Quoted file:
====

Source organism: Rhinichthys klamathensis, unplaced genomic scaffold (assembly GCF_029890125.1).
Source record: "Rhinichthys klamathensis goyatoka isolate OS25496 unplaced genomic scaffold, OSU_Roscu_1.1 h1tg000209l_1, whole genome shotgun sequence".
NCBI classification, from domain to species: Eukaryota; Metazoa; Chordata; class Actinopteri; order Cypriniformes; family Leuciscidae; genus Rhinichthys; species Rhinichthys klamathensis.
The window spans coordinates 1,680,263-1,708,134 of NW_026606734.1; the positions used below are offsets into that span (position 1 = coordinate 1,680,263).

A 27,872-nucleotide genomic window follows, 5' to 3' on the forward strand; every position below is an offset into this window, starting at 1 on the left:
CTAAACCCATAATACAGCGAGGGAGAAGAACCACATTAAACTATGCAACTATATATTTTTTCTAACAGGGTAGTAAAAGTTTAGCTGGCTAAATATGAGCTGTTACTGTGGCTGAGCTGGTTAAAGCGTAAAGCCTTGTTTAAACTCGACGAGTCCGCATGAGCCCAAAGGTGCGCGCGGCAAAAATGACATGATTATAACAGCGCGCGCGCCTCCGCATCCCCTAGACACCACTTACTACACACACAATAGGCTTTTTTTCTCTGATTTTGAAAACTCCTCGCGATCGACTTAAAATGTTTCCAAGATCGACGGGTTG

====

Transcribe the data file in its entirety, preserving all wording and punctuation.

Source organism: Rhinichthys klamathensis, unplaced genomic scaffold (assembly GCF_029890125.1).
Source record: "Rhinichthys klamathensis goyatoka isolate OS25496 unplaced genomic scaffold, OSU_Roscu_1.1 h1tg000209l_1, whole genome shotgun sequence".
NCBI classification, from domain to species: Eukaryota; Metazoa; Chordata; class Actinopteri; order Cypriniformes; family Leuciscidae; genus Rhinichthys; species Rhinichthys klamathensis.
The window spans coordinates 1,680,263-1,708,134 of NW_026606734.1; the positions used below are offsets into that span (position 1 = coordinate 1,680,263).

A 27,872-nucleotide genomic window follows, 5' to 3' on the forward strand; every position below is an offset into this window, starting at 1 on the left:
CTAAACCCATAATACAGCGAGGGAGAAGAACCACATTAAACTATGCAACTATATATTTTTTCTAACAGGGTAGTAAAAGTTTAGCTGGCTAAATATGAGCTGTTACTGTGGCTGAGCTGGTTAAAGCGTAAAGCCTTGTTTAAACTCGACGAGTCCGCATGAGCCCAAAGGTGCGCGCGGCAAAAATGACATGATTATAACAGCGCGCGCGCCTCCGCATCCCCTAGACACCACTTACTACACACACAATAGGCTTTTTTTCTCTGATTTTGAAAACTCCTCGCGATCGACTTAAAATGTTTCCAAGATCGACGGGTTG